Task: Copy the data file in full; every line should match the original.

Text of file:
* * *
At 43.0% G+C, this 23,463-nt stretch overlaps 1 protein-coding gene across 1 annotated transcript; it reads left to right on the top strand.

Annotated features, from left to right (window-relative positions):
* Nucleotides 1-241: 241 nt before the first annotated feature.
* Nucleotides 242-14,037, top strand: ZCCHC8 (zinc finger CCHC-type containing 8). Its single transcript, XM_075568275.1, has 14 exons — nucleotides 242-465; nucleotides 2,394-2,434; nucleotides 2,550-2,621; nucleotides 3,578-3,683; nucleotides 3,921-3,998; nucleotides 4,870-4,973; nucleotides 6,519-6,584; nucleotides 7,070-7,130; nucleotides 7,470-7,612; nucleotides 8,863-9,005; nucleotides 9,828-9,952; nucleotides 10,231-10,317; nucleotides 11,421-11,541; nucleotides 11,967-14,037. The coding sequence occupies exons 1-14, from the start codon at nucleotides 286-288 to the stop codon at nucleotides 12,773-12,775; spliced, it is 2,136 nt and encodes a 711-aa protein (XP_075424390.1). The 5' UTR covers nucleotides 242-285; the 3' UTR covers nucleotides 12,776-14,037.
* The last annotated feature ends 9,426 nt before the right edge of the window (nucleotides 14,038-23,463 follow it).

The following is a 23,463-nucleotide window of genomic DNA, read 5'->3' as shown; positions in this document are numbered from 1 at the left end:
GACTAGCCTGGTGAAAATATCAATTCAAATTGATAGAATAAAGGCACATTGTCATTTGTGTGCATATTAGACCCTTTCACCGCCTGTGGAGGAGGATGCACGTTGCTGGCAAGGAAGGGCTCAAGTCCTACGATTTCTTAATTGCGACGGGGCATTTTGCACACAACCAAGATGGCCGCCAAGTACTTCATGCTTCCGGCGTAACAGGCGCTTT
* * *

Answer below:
At 43.0% G+C, this 23,463-nt stretch overlaps 1 protein-coding gene across 1 annotated transcript; it reads left to right on the top strand.

Annotated features, from left to right (window-relative positions):
* Nucleotides 1-241: 241 nt before the first annotated feature.
* Nucleotides 242-14,037, top strand: ZCCHC8 (zinc finger CCHC-type containing 8). Its single transcript, XM_075568275.1, has 14 exons — nucleotides 242-465; nucleotides 2,394-2,434; nucleotides 2,550-2,621; nucleotides 3,578-3,683; nucleotides 3,921-3,998; nucleotides 4,870-4,973; nucleotides 6,519-6,584; nucleotides 7,070-7,130; nucleotides 7,470-7,612; nucleotides 8,863-9,005; nucleotides 9,828-9,952; nucleotides 10,231-10,317; nucleotides 11,421-11,541; nucleotides 11,967-14,037. The coding sequence occupies exons 1-14, from the start codon at nucleotides 286-288 to the stop codon at nucleotides 12,773-12,775; spliced, it is 2,136 nt and encodes a 711-aa protein (XP_075424390.1). The 5' UTR covers nucleotides 242-285; the 3' UTR covers nucleotides 12,776-14,037.
* The last annotated feature ends 9,426 nt before the right edge of the window (nucleotides 14,038-23,463 follow it).

The following is a 23,463-nucleotide window of genomic DNA, read 5'->3' as shown; positions in this document are numbered from 1 at the left end:
GACTAGCCTGGTGAAAATATCAATTCAAATTGATAGAATAAAGGCACATTGTCATTTGTGTGCATATTAGACCCTTTCACCGCCTGTGGAGGAGGATGCACGTTGCTGGCAAGGAAGGGCTCAAGTCCTACGATTTCTTAATTGCGACGGGGCATTTTGCACACAACCAAGATGGCCGCCAAGTACTTCATGCTTCCGGCGTAACAGGCGCTTT